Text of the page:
Around line 955 (for me) for this page, there is the following:
var rateIt_TVEZT4LFZ8J39G8 = new InstructStarbox(        'rate_TVEZT4LFZ8J39G8',         3.073076923045769,         { overlay: 'pointy_gray.png',          total: 3,           max: 5, ...snip...

You can see here the rating is 3.07307... and there are 3 votes. (total). If I were scraping for this, I'd look for the string " new InstructStarbox("

I'm sure lemonie could show you his code or whatever he used.

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lemonie (author)zachninme2009-09-07

Is that commented on the posting, then voted? L

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Ninzerbean (author)lemonie2009-09-08

My understand is that it's an overall thing - not at all for that particular posting.

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kelseymh (author)zachninme2009-09-08

Hi, Zach. The algorithm was adjusted last November; see Rachel's FAQ, which she updated to describe the per-user weights.

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kelseymh (author)Ninzerbean2009-09-08

If your single value contributed ten percent to the weighted average, then you certainly do have "undue influence" (and I mean that in a good way :-D).

There's a minor clarification to what you write. It's not "how often you rate "an" ible" (you can only rate any given I'ble one time, repeats just replace your previous value), rather, people who "rate mahy ibles" get a higher weight contribution.

If you read Rachel's FAQ describing the algorithm, you'll see that the initial value for any I'bles rating is the average of all ratings of all I'bles on the site. With more than 25,000 rated I'bles (out of 29,000 total), you're single rating cannot possibly have 100% influence.

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lemonie (author)kelseymh2009-09-08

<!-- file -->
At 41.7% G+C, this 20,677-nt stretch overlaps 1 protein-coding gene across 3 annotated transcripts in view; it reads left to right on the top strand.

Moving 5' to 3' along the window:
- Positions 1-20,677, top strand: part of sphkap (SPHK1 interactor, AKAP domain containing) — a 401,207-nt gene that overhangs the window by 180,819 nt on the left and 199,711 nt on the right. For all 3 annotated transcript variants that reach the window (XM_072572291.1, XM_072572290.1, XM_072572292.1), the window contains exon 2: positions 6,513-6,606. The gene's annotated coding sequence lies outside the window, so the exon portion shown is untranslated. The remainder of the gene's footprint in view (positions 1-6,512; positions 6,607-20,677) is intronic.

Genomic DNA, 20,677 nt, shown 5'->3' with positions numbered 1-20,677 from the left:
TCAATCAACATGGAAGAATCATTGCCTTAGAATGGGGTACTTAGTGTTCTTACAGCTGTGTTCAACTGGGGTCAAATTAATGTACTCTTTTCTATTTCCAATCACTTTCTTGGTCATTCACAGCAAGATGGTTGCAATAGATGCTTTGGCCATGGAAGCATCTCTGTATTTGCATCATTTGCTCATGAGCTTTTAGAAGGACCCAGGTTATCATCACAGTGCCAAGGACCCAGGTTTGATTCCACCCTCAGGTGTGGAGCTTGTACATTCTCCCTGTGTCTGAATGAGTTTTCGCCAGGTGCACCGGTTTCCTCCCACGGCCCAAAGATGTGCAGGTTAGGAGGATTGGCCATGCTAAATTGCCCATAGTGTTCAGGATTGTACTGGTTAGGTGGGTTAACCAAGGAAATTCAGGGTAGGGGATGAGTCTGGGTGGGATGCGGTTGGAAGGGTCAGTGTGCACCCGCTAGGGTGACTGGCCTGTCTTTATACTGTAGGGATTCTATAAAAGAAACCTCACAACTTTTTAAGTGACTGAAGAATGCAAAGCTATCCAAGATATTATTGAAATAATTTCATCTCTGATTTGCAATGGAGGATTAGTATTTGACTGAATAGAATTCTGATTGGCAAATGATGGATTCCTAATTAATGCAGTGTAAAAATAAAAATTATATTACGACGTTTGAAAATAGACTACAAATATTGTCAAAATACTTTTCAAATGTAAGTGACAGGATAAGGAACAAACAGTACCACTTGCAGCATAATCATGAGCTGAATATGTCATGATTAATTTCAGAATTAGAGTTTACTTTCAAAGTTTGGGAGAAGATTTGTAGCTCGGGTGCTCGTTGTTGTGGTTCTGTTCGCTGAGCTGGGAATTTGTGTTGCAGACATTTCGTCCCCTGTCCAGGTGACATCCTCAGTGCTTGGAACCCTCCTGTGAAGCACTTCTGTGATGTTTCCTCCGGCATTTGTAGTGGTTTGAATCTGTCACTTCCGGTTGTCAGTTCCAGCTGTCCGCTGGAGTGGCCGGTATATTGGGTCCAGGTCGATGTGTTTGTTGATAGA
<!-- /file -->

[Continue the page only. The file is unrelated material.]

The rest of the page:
What's your opinion on the distribution, I'd like more data-points but the rough shape shows patterns well enough? L

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kelseymh (author)lemonie2009-09-08

The distribution makes sense to me. Since the site-wide average is very close to three, that's what you'd expect for the mode value (all of the one-to-few rated I'bles). For I'bles with enough "votes" to have a meaningful value, you'd expect something more-or-less symmetric about the mode.

I do think people are more likely to rate something they like (even if they aren't "huge fans") than something they dislike only a little. That selection bias may very well be enough to skew the distribution in the way you observe.

I'm not convinced that your interpretation of the secondary peaks as "waves" is correct (but not necessarily incorrect either!). You're looking at a static distribution, not a snapshot of some time evolution. Either those "peaks" are just statistical fluctuations (very unlikely with bin-by-bin contents of ~1,000), or they're an artifact of the discrete rating values.

I would be curious to see the 2D distribution of ratings vs. number of votes. If your hypothesis is correct, then you should see those secondary peaks form a "V" in that 2D space, where they are most widely separated for a large number of votes, and get closer to the modal peak as the number of votes drops. If my hypothesis is correct, then there should be no correlation.

I tried looking at your spreadsheet, but it only contains the bin values needed to draw the plot, not the underlying raw data.

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lemonie (author)kelseymh2009-09-08